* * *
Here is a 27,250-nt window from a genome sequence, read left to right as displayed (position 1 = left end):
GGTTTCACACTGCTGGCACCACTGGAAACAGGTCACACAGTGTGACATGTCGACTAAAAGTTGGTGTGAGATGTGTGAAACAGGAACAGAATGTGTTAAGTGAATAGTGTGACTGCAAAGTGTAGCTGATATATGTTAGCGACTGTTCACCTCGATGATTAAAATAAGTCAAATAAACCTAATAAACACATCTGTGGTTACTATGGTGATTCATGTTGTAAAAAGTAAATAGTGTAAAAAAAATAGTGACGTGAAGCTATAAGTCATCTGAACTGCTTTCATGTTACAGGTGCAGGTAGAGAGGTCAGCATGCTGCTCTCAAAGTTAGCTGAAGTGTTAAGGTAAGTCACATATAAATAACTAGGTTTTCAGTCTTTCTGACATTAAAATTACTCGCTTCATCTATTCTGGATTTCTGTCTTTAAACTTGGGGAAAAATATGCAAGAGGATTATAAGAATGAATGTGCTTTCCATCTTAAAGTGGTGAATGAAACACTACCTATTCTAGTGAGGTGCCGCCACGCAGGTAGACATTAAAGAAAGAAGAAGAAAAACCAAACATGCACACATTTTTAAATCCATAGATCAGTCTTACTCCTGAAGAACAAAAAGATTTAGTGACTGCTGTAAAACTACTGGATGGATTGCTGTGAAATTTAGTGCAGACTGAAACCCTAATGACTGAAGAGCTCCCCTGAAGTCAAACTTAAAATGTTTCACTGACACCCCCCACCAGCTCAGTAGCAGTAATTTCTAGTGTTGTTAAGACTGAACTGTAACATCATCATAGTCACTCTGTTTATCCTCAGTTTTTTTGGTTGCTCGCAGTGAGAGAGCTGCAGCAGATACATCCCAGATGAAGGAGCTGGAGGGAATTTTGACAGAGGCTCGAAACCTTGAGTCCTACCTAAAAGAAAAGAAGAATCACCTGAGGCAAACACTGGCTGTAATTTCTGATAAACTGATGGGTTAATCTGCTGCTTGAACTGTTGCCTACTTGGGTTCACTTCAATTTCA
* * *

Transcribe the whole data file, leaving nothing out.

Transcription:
Here is a 27,250-nt window from a genome sequence, read left to right as displayed (position 1 = left end):
GGTTTCACACTGCTGGCACCACTGGAAACAGGTCACACAGTGTGACATGTCGACTAAAAGTTGGTGTGAGATGTGTGAAACAGGAACAGAATGTGTTAAGTGAATAGTGTGACTGCAAAGTGTAGCTGATATATGTTAGCGACTGTTCACCTCGATGATTAAAATAAGTCAAATAAACCTAATAAACACATCTGTGGTTACTATGGTGATTCATGTTGTAAAAAGTAAATAGTGTAAAAAAAATAGTGACGTGAAGCTATAAGTCATCTGAACTGCTTTCATGTTACAGGTGCAGGTAGAGAGGTCAGCATGCTGCTCTCAAAGTTAGCTGAAGTGTTAAGGTAAGTCACATATAAATAACTAGGTTTTCAGTCTTTCTGACATTAAAATTACTCGCTTCATCTATTCTGGATTTCTGTCTTTAAACTTGGGGAAAAATATGCAAGAGGATTATAAGAATGAATGTGCTTTCCATCTTAAAGTGGTGAATGAAACACTACCTATTCTAGTGAGGTGCCGCCACGCAGGTAGACATTAAAGAAAGAAGAAGAAAAACCAAACATGCACACATTTTTAAATCCATAGATCAGTCTTACTCCTGAAGAACAAAAAGATTTAGTGACTGCTGTAAAACTACTGGATGGATTGCTGTGAAATTTAGTGCAGACTGAAACCCTAATGACTGAAGAGCTCCCCTGAAGTCAAACTTAAAATGTTTCACTGACACCCCCCACCAGCTCAGTAGCAGTAATTTCTAGTGTTGTTAAGACTGAACTGTAACATCATCATAGTCACTCTGTTTATCCTCAGTTTTTTTGGTTGCTCGCAGTGAGAGAGCTGCAGCAGATACATCCCAGATGAAGGAGCTGGAGGGAATTTTGACAGAGGCTCGAAACCTTGAGTCCTACCTAAAAGAAAAGAAGAATCACCTGAGGCAAACACTGGCTGTAATTTCTGATAAACTGATGGGTTAATCTGCTGCTTGAACTGTTGCCTACTTGGGTTCACTTCAATTTCA